Who says lawyers can’t get down? At the start of the fall semester a group of law faculty, staff, and students grooved to the sounds of Earth, Wind and Fire’s “Shining Star” in support of Cancer Dancer, an ovarian cancer awareness organization founded by alumna Esther Windmueller, L’92.

“Who would have thought when you were in law school that 20 years later you would be boogying to Earth, Wind and Fire with the dean?” Windmueller asked as she dabbed sweat from her brow after dancing. “To see the deans and the professors and the staff out there for me… was just remarkable.”

Windmueller started Cancer Dancer at the beginning of 2011 after she was diagnosed with ovarian cancer in October 2009. As she went through surgery and six months of chemotherapy she found that many people did not know anything about ovarian cancer. “Ask a group of people if they know the symptoms of ovarian cancer and you will get a lot of blank looks,” she said. “That it just unacceptable. People get squeamish when you talk about delicate lady parts, but we have to have this conversation. If we get the word out, we can bring the numbers down.”

Cancer Dancer’s mission is to celebrate the lives of those affected by ovarian cancer in an effort to educate, empower and stimulate research leading to a cure. The organization encourages people to submit videos of themselves dancing to its website.

The idea was born on the beach on New Year’s Eve, says Windmueller, who has no dance experience. She and her boyfriend, Kyle Nicholas, whose mother died from ovarian cancer two weeks before Windmueller was diagnosed with the same disease, wanted to spread the word about the symptoms and risks of the disease. “We thought dancing would be a life-affirming way to do that,” she said. “It is something fun, that anyone can do and something that can create a memory. It is not just about dancing—it is about increasing awareness.”

Professor Ann Hodges organized the law school dance for Cancer Dancer. Hodges, who is a cancer survivor herself, co-founded the Legal Information Network for Cancer in 1996. LINC’s mission is “to eases the burden of cancer for patients and their families by providing assistance and referral to legal, financial and community resources.”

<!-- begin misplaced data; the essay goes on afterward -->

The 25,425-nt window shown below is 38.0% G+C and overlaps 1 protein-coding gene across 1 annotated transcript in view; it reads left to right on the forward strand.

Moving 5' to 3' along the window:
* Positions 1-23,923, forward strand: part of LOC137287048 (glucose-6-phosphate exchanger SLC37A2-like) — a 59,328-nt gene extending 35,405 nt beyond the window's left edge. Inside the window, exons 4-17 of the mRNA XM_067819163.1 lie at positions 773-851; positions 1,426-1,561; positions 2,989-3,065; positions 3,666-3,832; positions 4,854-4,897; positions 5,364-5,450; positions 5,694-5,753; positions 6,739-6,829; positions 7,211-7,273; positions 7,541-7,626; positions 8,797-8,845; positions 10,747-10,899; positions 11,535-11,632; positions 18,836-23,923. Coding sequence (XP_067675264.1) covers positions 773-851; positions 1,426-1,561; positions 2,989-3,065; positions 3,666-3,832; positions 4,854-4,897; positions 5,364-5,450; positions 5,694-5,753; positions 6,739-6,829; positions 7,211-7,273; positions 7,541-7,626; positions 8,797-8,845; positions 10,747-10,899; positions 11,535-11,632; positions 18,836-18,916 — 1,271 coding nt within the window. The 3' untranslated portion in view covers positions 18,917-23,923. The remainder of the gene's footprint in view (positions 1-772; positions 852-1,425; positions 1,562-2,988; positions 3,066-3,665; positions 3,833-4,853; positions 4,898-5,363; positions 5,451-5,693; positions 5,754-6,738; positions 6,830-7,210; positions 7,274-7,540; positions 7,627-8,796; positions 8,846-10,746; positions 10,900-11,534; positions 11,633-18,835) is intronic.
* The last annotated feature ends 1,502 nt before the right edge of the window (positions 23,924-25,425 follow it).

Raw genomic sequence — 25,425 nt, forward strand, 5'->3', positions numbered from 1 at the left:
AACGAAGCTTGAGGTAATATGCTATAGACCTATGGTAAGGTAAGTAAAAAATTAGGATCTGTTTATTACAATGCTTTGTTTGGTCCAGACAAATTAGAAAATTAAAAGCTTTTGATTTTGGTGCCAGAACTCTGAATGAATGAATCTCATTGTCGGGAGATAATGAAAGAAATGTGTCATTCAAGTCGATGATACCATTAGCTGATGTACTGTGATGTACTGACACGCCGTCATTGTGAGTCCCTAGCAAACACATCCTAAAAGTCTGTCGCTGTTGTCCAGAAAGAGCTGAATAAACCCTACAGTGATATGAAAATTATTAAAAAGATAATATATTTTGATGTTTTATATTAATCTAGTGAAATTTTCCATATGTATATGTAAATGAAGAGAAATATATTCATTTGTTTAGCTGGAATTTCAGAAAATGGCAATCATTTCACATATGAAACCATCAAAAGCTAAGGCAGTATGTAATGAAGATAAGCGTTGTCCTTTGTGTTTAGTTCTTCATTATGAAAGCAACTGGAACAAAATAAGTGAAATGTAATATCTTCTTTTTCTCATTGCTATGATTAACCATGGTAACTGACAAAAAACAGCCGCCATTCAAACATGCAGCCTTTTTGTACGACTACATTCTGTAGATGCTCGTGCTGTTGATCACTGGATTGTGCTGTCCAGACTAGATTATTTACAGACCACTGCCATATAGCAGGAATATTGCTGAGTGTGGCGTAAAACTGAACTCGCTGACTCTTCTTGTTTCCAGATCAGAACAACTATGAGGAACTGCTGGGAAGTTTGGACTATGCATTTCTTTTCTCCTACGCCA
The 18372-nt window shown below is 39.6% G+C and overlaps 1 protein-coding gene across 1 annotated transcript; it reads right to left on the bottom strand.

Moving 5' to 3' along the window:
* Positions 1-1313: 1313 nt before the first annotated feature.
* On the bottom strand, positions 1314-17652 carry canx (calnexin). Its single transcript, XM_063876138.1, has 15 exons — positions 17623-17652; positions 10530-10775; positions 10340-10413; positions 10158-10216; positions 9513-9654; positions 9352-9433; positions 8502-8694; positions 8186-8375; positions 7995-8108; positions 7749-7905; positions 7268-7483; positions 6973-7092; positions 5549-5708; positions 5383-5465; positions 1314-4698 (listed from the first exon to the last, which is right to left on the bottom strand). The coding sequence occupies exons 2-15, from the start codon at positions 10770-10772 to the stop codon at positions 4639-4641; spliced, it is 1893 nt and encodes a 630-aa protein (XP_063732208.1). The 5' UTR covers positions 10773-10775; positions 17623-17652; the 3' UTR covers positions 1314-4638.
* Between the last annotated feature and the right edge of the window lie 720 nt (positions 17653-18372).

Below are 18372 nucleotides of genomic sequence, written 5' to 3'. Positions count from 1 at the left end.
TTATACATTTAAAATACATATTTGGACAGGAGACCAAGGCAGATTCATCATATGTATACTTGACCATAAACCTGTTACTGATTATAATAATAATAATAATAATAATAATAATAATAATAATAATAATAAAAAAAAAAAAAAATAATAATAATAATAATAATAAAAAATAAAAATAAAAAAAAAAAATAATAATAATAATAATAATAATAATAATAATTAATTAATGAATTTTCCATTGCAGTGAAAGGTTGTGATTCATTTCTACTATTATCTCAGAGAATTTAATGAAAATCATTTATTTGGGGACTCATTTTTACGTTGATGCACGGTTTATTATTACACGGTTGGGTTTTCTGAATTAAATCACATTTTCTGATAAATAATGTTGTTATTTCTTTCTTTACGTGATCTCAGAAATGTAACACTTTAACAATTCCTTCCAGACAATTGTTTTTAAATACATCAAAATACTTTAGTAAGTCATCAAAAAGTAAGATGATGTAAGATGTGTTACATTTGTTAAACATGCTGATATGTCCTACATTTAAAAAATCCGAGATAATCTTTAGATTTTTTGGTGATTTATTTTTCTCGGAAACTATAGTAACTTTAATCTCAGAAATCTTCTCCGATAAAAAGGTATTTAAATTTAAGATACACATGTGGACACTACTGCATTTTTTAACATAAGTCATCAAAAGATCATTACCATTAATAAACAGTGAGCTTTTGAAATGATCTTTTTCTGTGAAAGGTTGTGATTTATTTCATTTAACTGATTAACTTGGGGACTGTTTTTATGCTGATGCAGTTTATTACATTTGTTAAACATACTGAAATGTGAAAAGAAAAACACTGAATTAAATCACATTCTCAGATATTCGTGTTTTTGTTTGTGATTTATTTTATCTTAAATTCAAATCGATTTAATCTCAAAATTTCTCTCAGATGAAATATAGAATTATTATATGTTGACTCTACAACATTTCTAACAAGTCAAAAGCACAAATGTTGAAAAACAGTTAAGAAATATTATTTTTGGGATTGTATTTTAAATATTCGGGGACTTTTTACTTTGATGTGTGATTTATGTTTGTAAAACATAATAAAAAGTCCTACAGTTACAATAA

Hodges, who has known Windmueller since she was a law student, said, “I know how important organizations like Cancer Dancer are and how challenging it is to start such an organization. I have really been inspired by what’s he has done in response to her own cancer. I love the notion of dancing when you have cancer—that you can find joy even in what can be your darkest moment.”

Windmueller’s connections to the School of Law go beyond her days as a student—she taught lawyering skills and advanced trial practice for 11 years. After graduating, she worked as Richmond public defender for almost five years before starting her own criminal defense practice in 1997. She has also worked as a substitute judge in the City of Richmond. In January, Windmueller stopped working to concentrate on her treatment and recovery.

“I was overwhelmed that the law school put this together without really telling me,” she said as former professors and colleagues greeted her after the dance. “I was so touched that my family at the law school would step up to the plate and do that for me. It was a wonderful surprise.”